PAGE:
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15-05-2019, 14:41   #16
Accumulator
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EU migration is perfectly legal and fine (within reason), the 21% factor in the Dublin region relates directly to 'non-EU' migration.

Expect the situation to worsen after brexit, May's twiddling of thumbs will likely lead to TBP winning or doing well in their upcoming elections.
Their next 2019 PM (Farage) will want it hard, very hard and fast.
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15-05-2019, 14:43   #17
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Originally Posted by El_Bee View Post
https://www.thejournal.ie/social-hou...07803-May2019/

There is no housing crisis, just an entitlement crisis.
Homelessness and the "housing Crisis" need to be separated here. There is some wonky stuff going on with homelessness to some extent.

But housing in general, the extortionate prices and rents are no figments of imagination. Maybe I should tell those students that lost their accommodation that they have an entitlement problem? They can change their attitude to produce money out of thin air
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15-05-2019, 14:50   #18
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Is it 100,000 houses we have vacant in Ireland. And as was said no social housing built for 10 years. So to me it's blatantly obvious terrible government policies have led to the lack of affordable housing for people. So my anger would be directed at the government, not immigrants.
If it were simply a case of available building, then why was there no housing crisis during the recession? Where did the massive demand come from once we magically became attractive to outsiders again (from individuals to corporations)?

Its not anger, by the way, its worry. And yes, the blame is entirely on the government. However, people should recognise that immigration is the biggest factor in the housing crisis, and bring that recognition to elections.

I'm happy to have my opinion changed, but I'm not seeing anything that trumps immigration as the greatest factor in housing problems. Or another way to put it, immigration needs to be prioritised in order for any other change to have an effect.
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15-05-2019, 14:53   #19
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Originally Posted by Accumulator View Post
EU migration is perfectly legal and fine (within reason), the 21% factor in the Dublin region relates directly to 'non-EU' migration.

Expect the situation to worsen after brexit, May's twiddling of thumbs will likely lead to TBP winning or doing well in their upcoming elections.
Their next 2019 PM (Farage) will want it hard, very hard and fast.
Dirty bugger that Farage.
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15-05-2019, 15:00   #20
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Dirty bugger that Farage.
All while in his traditional beer pose. WillHill have today put his TBParty short (at 5/1) to win the most seats in any next general election.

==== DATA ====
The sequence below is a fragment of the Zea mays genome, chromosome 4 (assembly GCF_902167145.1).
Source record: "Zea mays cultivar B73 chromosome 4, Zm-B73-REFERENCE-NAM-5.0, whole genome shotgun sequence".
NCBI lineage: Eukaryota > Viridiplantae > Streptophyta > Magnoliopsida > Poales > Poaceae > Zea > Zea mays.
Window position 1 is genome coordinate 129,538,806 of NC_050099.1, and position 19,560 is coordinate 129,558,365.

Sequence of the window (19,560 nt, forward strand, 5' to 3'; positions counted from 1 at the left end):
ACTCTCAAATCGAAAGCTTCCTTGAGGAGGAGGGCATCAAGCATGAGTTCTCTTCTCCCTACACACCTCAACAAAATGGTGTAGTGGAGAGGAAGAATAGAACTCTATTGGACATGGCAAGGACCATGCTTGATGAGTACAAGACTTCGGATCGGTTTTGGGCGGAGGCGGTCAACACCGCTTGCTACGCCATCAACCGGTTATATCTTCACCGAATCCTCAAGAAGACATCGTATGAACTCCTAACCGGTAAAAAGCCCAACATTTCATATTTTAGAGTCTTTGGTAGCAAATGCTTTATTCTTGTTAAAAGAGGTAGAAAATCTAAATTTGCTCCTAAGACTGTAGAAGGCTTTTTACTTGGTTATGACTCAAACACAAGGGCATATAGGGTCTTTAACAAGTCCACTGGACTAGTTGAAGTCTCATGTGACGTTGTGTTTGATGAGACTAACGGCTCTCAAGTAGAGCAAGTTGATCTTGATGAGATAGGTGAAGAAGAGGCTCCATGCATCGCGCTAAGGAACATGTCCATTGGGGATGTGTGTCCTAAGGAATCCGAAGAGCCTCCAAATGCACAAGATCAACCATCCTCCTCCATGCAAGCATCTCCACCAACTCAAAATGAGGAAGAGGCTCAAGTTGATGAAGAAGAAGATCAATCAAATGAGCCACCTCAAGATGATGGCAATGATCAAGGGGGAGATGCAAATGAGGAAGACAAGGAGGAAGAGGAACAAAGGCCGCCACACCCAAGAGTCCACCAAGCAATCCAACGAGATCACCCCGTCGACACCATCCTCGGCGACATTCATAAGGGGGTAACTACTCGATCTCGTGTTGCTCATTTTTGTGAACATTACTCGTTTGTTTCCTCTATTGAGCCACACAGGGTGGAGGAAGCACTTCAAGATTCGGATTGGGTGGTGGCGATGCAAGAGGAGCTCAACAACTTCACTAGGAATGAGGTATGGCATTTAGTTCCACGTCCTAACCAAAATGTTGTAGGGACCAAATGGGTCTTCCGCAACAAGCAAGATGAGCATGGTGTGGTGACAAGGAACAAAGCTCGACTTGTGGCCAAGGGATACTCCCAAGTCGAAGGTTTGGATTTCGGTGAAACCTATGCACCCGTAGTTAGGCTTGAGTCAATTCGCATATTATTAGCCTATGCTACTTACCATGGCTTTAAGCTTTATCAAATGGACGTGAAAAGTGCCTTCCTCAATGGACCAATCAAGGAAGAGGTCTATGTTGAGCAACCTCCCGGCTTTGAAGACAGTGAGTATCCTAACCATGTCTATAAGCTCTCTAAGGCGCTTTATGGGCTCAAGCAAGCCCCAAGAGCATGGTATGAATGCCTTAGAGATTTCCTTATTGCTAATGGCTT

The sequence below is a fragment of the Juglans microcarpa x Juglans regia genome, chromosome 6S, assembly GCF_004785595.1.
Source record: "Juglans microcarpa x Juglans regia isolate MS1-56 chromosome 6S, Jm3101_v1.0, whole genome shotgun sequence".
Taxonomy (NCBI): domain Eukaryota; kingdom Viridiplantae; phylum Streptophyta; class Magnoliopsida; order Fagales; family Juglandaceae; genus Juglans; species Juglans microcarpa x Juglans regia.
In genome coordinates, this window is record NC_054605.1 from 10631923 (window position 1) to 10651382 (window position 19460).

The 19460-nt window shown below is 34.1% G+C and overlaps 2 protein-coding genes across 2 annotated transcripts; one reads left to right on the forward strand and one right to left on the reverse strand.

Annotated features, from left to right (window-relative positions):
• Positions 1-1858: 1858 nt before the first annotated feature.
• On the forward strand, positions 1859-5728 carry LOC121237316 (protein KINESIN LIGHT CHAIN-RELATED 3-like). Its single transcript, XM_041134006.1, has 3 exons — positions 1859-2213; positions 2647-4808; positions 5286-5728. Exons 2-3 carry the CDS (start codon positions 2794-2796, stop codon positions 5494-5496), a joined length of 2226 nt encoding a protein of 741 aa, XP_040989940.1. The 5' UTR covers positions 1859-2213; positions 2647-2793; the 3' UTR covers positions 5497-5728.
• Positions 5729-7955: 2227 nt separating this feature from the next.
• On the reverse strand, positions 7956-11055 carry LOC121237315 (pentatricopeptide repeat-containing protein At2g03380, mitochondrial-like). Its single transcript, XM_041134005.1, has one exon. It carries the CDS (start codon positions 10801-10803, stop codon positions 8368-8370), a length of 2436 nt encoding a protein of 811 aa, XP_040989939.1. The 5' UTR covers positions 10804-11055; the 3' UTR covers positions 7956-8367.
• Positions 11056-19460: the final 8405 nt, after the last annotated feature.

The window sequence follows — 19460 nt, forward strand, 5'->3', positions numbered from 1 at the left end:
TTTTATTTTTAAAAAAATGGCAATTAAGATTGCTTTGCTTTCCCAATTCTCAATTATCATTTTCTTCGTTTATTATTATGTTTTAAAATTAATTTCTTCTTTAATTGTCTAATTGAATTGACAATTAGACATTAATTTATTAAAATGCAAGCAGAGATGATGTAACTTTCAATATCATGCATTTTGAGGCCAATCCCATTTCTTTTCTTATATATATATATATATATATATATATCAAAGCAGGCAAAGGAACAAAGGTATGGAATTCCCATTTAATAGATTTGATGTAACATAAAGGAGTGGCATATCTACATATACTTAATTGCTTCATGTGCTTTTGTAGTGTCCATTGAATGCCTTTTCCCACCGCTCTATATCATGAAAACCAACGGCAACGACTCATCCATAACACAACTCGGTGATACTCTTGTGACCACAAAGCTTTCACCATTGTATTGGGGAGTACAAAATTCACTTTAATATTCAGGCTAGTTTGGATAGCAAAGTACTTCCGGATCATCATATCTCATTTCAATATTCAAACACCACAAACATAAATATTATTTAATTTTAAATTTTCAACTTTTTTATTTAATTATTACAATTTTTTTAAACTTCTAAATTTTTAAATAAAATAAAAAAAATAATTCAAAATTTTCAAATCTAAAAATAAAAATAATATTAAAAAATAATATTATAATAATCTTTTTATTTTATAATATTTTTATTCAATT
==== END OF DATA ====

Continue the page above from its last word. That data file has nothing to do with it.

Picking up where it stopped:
Time to panic, and build more houses/tents.
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15-05-2019, 15:12   #21
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Its the elephant in the room nobody wants to talk about because you would be branded a racist or far right. Year to April 2018 immigration counted for 50% increase in our population compared to year to April 2017.

UK got sick of it, we will eventually....
It may be the elephant in the room, but surely even the dogs in the street must be questioning their own observed reality.

Its not hard to make the simple, reasonable, logical link that youre getting lashed out of it by rent each month, yet the place is getting busier with non-irish people by the day.

The whole thing is a disgrace. And it has nothing to do with the colour of skin or different origin of people. Or maybe you can be racist against the entire planet nowadays, Ted. Theres no fake scaremongering about numbers, they are what they are.
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15-05-2019, 15:25   #22
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Originally Posted by ollkiller View Post
Is it 100,000 houses we have vacant in Ireland. And as was said no social housing built for 10 years. So to me it's blatantly obvious terrible government policies have led to the lack of affordable housing for people. So my anger would be directed at the government, not immigrants.
People seem to have such short memories.
In the last ten years we were amidst bankrupt and beholden to the IMF.
Covent policy is irrelevant when there is no money to pay for it.
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15-05-2019, 15:28   #23
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There's a lovely Brazillian lady in work who cleans our toilets. Her English is improving every day.

My boss is Puerto Rican.

I was just handed my lunch by the canteen chef who likes to practice Irish phrases on everybody who visits the canteen. His daughter started learning Irish in school, so he's learning it to help her with homework. He's from Cameroon.

I'd rather have these 3 people as neighbours than Deco, Jacinta and their ever growing brood of ill behaved, future criminal children.

If we're dividing up the population based on arbitrary categories like whether or not they are scumbags, or whether they were born in a different country before deciding if they should be our neighbour, then I'm all for it!

Do you play tennis OP? I think anybody who plays tennis should be evicted, made homeless and kicked out of the country.

Am I doing this right?
Why do we need to import people from Brazil who can't speak the language to clean the toilets?? There is a huge EU that we have access to their workforce. Or Cameroonian canteen chefs?? Why and how are we importing unskilled workers that we have no need for??
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15-05-2019, 15:35   #24